By Muhammad Naeem, August 30 2018 —
On March 5, 2018, around 3,000 members of teaching faculty at York University, including contract instructors and students — consisting of mostly graduate and research assistants — went on strike over job security and salary disputes. The strike, which was estimated to only last a few days, eventually turned out to be the longest strikes by a university in Canadian history. Attempts at negotiation, table talks and bargaining stalled due to an impasse between the university and CUPE Local 3903, which is the union encompassing instructors and teaching and research assistants.
As a result, Ontario’s newly elected Progressive Conservative government passed back-to-work legislation through the Urgent Priorities Act to “get the kids back to school.” This move was no surprise as the PCs announced they would do so if elected during their campaign.
York’s academic staff and its administration are familiar foes. This was not the first labour strike to occur at York — in fact, it’s the sixth strike for the 53-year-old university. What exactly is going on that keeps bringing the academic faculty at York back to the point of resistance? Why has back-to-work legislation — an act passed without any substantial insight into the matter — been imposed rather than a thorough and agreeable solution?
Diving into the history of York strikes provides insight. Librarians and technicians went on strike in 1978, believing that their jobs were in jeopardy due to the increasing technological automation and wanting improved job security.
The 1997 “Equity Now” strike, which lasted 55 days, concerned female teaching staff demanding equal salaries. A 2001 strike contested the issue of underpayment of professors, while another staged in 2008 protested the university backing out on promised cost-of-living raises. The 2015 combined strike of York and the University of Toronto stipulated job security and salary issues, while the strike of 2018 focused on the same agenda.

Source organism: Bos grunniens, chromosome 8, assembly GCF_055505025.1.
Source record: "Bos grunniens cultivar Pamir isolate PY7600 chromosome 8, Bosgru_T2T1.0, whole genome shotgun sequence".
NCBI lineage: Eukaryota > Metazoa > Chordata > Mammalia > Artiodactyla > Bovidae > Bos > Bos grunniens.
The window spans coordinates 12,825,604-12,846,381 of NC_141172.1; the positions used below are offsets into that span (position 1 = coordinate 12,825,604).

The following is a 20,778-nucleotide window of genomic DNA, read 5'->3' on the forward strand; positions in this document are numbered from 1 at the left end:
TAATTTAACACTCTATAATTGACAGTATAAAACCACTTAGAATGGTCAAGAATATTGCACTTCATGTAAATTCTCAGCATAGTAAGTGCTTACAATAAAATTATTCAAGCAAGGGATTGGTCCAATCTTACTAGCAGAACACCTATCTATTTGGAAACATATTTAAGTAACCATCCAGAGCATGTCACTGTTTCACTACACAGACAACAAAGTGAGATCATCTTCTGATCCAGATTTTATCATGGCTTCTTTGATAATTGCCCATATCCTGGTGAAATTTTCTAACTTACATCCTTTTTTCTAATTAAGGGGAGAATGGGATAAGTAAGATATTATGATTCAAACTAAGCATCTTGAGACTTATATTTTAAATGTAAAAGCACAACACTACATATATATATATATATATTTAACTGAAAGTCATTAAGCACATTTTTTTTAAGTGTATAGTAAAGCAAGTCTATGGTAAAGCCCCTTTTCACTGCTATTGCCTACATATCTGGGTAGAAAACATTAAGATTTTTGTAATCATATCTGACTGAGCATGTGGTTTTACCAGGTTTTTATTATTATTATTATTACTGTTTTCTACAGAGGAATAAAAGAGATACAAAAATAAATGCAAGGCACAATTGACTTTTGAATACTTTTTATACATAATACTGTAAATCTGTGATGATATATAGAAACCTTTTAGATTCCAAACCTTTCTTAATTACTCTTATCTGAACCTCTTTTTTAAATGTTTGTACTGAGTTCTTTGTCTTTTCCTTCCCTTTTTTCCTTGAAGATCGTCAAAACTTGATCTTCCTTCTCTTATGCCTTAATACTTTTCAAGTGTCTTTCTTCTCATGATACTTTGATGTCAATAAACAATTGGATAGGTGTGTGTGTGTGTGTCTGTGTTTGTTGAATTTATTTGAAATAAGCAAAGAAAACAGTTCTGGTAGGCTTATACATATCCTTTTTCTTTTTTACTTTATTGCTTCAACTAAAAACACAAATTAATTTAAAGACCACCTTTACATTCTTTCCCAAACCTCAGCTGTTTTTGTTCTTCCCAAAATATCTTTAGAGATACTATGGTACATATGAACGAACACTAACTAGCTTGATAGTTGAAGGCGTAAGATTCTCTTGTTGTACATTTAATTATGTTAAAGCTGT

Through these protest patterns at York, it’s easy to see that the labour issues raised and protested relentlessly by academic staff are prevalent at institutions across North America. Staff job security is being threatened, teaching faculty are underpaid and the autonomy of professors is becoming undermined. As a consequence, universities as institutions of knowledge and research are becoming more influenced by politicians and administrative bodies than ever.
The Ontario government’s back-to-work legislation is not a sustainable long-term solution at York. Instead, the Ontario government should increase public funds for education if it is actually serious about the pressing issue of recurring protests. Postsecondary education is a public benefit worthy of public funding. However, it’s one that is at risk as universities become more privatized. It would be unfortunate for both students and teaching faculty if universities, instead of being a source of intellectual engagement, become a solely commercial platform from being in the hands of private interests where both knowledge and students are treated as profit-generating commodities.
A failure to adequately invest in faculty will result in cynicism prevailing among students and faltering motivation for instructors. Consequently, post-secondary education will suffer.